Back to gold. I've never been much of a gold investor (vast majority of the time, I've own zero) but about 18 months ago I started buying some gold ETFs. I won't go into much of the reasoning since this could be considered political but to me the world is in a difficult position and I think volatility would be higher than it has been and felt gold would help balance things out. Fortunately it has. That chart above doesn't show that gold has out performed the SP500 over 12 months and I believe 5 years. If I ever see things calming down and people acting more rationally I will likely sell it.

I've been tracking my version of the permanent portfolio (25% of VGLT, VGSH, GLD and SP500) since the market's peak just to see how it would do and so far it has been solid.

I'm not a fan of the blindly throw all the money in the US market and US bond market and think things will work out over the next decade or two. Too many issues facing us. Each person has to make their own decisions.
dukeblue219
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Re: Gold as Part of a Portfolio?

Post by dukeblue219 »

If one wants a 5% gold allocation, does taxable or Trad IRA make more sense?
Aleph
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Re: Gold as Part of a Portfolio?

Post by Aleph »

unclescrooge wrote: Thu Jul 09, 2020 10:16 am
I would never own gold inside a self directed IRA. That's an incredibly dumb idea, promoted only by custodians of such IRAs.
Would you mind explaining why that's dumb? I am mostly a non-US investor but have an IRA from when I lived stateside for a while. I don't know what would make owning gold in it stupid, which has me worried I don't know how my IRA works! (Currently it contains only a total world stock etf.)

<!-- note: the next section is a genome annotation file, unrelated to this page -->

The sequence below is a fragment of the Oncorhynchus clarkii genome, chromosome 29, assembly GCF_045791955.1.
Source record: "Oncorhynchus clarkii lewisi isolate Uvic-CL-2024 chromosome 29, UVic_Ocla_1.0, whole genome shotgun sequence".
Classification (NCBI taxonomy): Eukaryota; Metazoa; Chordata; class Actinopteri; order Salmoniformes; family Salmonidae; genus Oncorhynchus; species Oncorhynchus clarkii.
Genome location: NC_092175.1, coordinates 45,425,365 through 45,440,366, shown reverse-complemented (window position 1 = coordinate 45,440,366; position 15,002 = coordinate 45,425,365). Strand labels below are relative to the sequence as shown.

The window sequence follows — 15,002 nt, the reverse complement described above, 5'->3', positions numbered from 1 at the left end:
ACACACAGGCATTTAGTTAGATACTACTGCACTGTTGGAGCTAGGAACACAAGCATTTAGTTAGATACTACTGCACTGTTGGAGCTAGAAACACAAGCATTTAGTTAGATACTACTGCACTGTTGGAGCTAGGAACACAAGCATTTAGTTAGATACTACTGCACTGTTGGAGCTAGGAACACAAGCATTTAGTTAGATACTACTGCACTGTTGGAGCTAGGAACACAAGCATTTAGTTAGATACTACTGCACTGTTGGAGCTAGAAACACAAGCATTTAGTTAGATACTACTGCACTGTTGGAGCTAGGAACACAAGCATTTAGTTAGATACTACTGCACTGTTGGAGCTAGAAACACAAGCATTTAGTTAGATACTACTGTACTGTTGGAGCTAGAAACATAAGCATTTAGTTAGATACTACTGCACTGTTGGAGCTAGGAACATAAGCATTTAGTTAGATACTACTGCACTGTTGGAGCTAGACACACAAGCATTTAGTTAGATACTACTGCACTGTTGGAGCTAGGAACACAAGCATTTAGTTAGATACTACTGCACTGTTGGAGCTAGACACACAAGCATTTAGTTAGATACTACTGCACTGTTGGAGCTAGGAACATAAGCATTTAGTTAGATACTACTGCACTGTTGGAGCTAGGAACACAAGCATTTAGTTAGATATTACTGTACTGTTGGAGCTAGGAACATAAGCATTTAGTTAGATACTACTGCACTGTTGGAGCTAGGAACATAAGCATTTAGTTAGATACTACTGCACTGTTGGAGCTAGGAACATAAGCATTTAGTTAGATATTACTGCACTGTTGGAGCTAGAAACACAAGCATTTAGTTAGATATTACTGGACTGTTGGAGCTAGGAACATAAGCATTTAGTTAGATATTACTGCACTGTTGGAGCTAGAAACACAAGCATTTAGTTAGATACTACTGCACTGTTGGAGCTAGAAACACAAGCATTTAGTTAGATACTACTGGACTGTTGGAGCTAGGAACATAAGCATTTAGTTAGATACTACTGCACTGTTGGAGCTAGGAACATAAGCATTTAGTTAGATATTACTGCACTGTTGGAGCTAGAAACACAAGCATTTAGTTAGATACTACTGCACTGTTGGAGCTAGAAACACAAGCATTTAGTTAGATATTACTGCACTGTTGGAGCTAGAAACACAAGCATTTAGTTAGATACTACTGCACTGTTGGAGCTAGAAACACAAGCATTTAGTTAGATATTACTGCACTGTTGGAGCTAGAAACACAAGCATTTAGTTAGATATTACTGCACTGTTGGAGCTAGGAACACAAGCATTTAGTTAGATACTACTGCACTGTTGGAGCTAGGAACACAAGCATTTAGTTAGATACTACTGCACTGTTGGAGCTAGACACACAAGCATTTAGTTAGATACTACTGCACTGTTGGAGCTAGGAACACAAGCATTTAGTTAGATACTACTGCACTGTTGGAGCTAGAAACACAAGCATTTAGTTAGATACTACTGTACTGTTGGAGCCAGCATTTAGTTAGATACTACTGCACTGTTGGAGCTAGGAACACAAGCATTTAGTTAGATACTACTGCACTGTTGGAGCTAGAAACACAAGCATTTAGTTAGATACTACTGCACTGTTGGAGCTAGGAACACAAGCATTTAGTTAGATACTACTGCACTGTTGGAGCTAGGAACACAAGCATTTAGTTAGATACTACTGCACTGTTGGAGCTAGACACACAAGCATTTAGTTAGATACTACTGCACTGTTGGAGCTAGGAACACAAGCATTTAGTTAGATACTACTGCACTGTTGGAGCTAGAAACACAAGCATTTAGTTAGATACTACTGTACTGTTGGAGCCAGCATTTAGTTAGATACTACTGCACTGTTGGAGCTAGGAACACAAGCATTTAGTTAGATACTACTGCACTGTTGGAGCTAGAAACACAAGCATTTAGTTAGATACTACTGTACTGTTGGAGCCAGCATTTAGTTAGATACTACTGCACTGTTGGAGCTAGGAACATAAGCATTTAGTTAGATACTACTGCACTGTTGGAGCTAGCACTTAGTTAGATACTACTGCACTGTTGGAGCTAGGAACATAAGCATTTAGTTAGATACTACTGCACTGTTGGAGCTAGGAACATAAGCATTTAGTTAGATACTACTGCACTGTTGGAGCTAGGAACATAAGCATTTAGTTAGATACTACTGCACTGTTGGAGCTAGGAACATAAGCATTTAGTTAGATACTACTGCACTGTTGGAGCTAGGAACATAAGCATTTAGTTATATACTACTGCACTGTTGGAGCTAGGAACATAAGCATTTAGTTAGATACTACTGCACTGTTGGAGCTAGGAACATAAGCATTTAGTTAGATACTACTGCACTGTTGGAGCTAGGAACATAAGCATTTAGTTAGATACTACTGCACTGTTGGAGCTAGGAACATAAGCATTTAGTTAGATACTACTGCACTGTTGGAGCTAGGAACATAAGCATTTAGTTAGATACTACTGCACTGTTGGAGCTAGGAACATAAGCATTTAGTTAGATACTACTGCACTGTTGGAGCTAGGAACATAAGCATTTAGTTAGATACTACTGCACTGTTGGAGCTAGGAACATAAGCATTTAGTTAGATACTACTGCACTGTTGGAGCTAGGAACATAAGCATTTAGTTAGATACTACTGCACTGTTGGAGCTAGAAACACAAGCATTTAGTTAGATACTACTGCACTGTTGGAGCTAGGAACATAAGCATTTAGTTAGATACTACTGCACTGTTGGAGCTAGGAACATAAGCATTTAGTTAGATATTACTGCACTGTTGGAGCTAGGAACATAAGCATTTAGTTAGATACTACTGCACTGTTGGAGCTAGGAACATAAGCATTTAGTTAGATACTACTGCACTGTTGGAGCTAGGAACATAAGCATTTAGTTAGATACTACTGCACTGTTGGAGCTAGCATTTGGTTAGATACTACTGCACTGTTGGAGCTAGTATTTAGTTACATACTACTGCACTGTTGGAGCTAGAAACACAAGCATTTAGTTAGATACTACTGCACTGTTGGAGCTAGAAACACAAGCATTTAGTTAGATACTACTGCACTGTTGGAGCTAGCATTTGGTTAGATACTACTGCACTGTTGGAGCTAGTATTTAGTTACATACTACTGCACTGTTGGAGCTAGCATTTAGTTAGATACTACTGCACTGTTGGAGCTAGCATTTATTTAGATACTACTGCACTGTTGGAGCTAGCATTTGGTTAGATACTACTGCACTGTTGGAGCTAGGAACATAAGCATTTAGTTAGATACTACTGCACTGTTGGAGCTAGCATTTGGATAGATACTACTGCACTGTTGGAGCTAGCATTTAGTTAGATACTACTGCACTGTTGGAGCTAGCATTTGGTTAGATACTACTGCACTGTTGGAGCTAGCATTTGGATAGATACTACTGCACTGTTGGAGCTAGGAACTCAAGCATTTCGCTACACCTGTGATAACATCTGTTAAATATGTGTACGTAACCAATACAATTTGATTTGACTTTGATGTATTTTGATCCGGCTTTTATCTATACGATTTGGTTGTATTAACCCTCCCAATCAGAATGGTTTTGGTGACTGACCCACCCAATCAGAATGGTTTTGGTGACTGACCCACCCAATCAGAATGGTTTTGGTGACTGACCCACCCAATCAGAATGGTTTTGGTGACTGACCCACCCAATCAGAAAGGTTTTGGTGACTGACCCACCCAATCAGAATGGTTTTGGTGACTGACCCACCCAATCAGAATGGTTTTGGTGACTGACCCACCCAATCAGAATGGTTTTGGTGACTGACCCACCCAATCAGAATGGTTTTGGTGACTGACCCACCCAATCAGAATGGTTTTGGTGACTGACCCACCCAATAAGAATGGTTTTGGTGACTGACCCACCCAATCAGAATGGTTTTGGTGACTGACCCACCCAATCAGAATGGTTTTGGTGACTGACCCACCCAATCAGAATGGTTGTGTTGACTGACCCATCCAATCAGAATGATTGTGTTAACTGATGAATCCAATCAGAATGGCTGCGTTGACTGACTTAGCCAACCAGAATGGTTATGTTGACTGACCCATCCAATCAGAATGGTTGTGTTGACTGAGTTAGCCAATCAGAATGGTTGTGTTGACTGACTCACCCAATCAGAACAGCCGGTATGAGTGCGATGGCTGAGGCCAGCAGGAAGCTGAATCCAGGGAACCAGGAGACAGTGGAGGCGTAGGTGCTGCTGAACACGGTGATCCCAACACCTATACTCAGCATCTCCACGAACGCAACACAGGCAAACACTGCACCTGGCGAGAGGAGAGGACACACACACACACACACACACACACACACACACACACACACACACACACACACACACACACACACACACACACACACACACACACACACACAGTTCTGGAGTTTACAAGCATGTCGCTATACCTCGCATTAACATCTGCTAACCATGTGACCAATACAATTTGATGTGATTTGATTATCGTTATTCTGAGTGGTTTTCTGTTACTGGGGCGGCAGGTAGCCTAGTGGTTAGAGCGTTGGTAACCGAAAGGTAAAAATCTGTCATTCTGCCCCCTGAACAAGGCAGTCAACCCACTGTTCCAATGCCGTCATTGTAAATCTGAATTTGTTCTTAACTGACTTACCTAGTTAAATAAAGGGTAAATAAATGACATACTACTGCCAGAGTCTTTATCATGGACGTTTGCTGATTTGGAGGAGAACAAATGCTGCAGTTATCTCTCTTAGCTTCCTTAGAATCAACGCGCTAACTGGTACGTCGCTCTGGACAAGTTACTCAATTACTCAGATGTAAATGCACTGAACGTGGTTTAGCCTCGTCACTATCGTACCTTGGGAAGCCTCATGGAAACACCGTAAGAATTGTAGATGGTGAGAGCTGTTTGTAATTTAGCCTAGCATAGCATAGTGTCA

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Re: Gold as Part of a Portfolio?

Post by flaccidsteele »

rockthisworld wrote: Thu Jul 09, 2020 8:57 am https://goldiraguide.org/gold-price-pre ... -weigh-in/

I know it’s an article trying to push gold however is it true because it is limited in quantity that it will hold it value better than a fiat currency such as US Dollar which is being printed at an incredible rate.

People have been saying gold is bad but I also have a lot of sources that contradict each other. I’m okay if gold returns 0% real it’s just a safe haven against the devaluation of currency.

Is 10%-20% gold not worth the safety net? I’m curious of what you all think?
I only invest in productive assets

No point exchanging fiat for gold when I can just exchange fiat for productive assets

CNBC gold silver and paper
Last edited by flaccidsteele on Thu Jul 09, 2020 11:36 am, edited 1 time in total.
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stuper1
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Re: Gold as Part of a Portfolio?

Post by stuper1 »

This site explains a lot about gold: portfoliocharts.com
RomeoMustDie
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Re: Gold as Part of a Portfolio?

Post by RomeoMustDie »

Precious metals commodity price is high right now because of inflation speculation. Vanguard just released a commodities index fund, may be interesting to look at with a small portion of your portfolio.